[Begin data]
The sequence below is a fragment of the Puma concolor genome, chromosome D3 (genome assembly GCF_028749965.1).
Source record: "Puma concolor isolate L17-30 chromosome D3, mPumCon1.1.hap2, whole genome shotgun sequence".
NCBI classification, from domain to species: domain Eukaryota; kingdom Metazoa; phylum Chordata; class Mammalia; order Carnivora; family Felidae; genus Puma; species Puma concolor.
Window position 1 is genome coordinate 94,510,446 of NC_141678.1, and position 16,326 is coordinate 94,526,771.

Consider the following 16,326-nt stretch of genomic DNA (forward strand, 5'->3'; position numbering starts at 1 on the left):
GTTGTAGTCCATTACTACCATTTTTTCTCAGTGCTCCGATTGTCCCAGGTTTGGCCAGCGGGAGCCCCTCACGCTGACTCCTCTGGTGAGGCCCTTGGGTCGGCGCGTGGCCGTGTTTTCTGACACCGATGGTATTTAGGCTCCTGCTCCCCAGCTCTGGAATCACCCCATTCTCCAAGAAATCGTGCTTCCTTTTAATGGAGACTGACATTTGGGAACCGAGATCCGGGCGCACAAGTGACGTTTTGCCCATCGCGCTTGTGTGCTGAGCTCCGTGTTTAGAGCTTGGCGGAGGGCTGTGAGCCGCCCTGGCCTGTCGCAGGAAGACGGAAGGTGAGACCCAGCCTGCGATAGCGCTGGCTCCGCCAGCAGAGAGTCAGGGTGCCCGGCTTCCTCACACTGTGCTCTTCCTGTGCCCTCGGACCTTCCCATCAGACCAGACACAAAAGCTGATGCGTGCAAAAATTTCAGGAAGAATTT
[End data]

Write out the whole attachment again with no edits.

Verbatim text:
The sequence below is a fragment of the Puma concolor genome, chromosome D3 (genome assembly GCF_028749965.1).
Source record: "Puma concolor isolate L17-30 chromosome D3, mPumCon1.1.hap2, whole genome shotgun sequence".
NCBI classification, from domain to species: domain Eukaryota; kingdom Metazoa; phylum Chordata; class Mammalia; order Carnivora; family Felidae; genus Puma; species Puma concolor.
Window position 1 is genome coordinate 94,510,446 of NC_141678.1, and position 16,326 is coordinate 94,526,771.

Consider the following 16,326-nt stretch of genomic DNA (forward strand, 5'->3'; position numbering starts at 1 on the left):
GTTGTAGTCCATTACTACCATTTTTTCTCAGTGCTCCGATTGTCCCAGGTTTGGCCAGCGGGAGCCCCTCACGCTGACTCCTCTGGTGAGGCCCTTGGGTCGGCGCGTGGCCGTGTTTTCTGACACCGATGGTATTTAGGCTCCTGCTCCCCAGCTCTGGAATCACCCCATTCTCCAAGAAATCGTGCTTCCTTTTAATGGAGACTGACATTTGGGAACCGAGATCCGGGCGCACAAGTGACGTTTTGCCCATCGCGCTTGTGTGCTGAGCTCCGTGTTTAGAGCTTGGCGGAGGGCTGTGAGCCGCCCTGGCCTGTCGCAGGAAGACGGAAGGTGAGACCCAGCCTGCGATAGCGCTGGCTCCGCCAGCAGAGAGTCAGGGTGCCCGGCTTCCTCACACTGTGCTCTTCCTGTGCCCTCGGACCTTCCCATCAGACCAGACACAAAAGCTGATGCGTGCAAAAATTTCAGGAAGAATTT